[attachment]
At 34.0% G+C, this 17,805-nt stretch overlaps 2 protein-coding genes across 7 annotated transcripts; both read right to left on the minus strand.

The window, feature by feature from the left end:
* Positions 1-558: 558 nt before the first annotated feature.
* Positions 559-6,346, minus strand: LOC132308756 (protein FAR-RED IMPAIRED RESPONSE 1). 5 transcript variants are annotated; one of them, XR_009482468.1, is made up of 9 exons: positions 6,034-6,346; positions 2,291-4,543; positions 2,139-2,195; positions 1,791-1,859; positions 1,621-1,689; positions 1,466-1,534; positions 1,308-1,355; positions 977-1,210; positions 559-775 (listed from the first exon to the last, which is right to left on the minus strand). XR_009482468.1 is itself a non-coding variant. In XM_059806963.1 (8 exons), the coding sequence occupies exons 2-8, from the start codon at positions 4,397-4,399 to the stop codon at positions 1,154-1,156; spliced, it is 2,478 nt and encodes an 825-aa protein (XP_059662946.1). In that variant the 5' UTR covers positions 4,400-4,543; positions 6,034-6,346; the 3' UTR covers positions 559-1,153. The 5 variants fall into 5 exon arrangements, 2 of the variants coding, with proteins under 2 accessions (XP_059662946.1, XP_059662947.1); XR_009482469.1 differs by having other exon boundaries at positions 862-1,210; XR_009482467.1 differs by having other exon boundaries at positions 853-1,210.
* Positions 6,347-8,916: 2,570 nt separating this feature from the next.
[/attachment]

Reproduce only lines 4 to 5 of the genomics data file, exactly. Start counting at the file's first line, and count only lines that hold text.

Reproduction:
* Positions 559-6,346, minus strand: LOC132308756 (protein FAR-RED IMPAIRED RESPONSE 1). 5 transcript variants are annotated; one of them, XR_009482468.1, is made up of 9 exons: positions 6,034-6,346; positions 2,291-4,543; positions 2,139-2,195; positions 1,791-1,859; positions 1,621-1,689; positions 1,466-1,534; positions 1,308-1,355; positions 977-1,210; positions 559-775 (listed from the first exon to the last, which is right to left on the minus strand). XR_009482468.1 is itself a non-coding variant. In XM_059806963.1 (8 exons), the coding sequence occupies exons 2-8, from the start codon at positions 4,397-4,399 to the stop codon at positions 1,154-1,156; spliced, it is 2,478 nt and encodes an 825-aa protein (XP_059662946.1). In that variant the 5' UTR covers positions 4,400-4,543; positions 6,034-6,346; the 3' UTR covers positions 559-1,153. The 5 variants fall into 5 exon arrangements, 2 of the variants coding, with proteins under 2 accessions (XP_059662946.1, XP_059662947.1); XR_009482469.1 differs by having other exon boundaries at positions 862-1,210; XR_009482467.1 differs by having other exon boundaries at positions 853-1,210.
* Positions 6,347-8,916: 2,570 nt separating this feature from the next.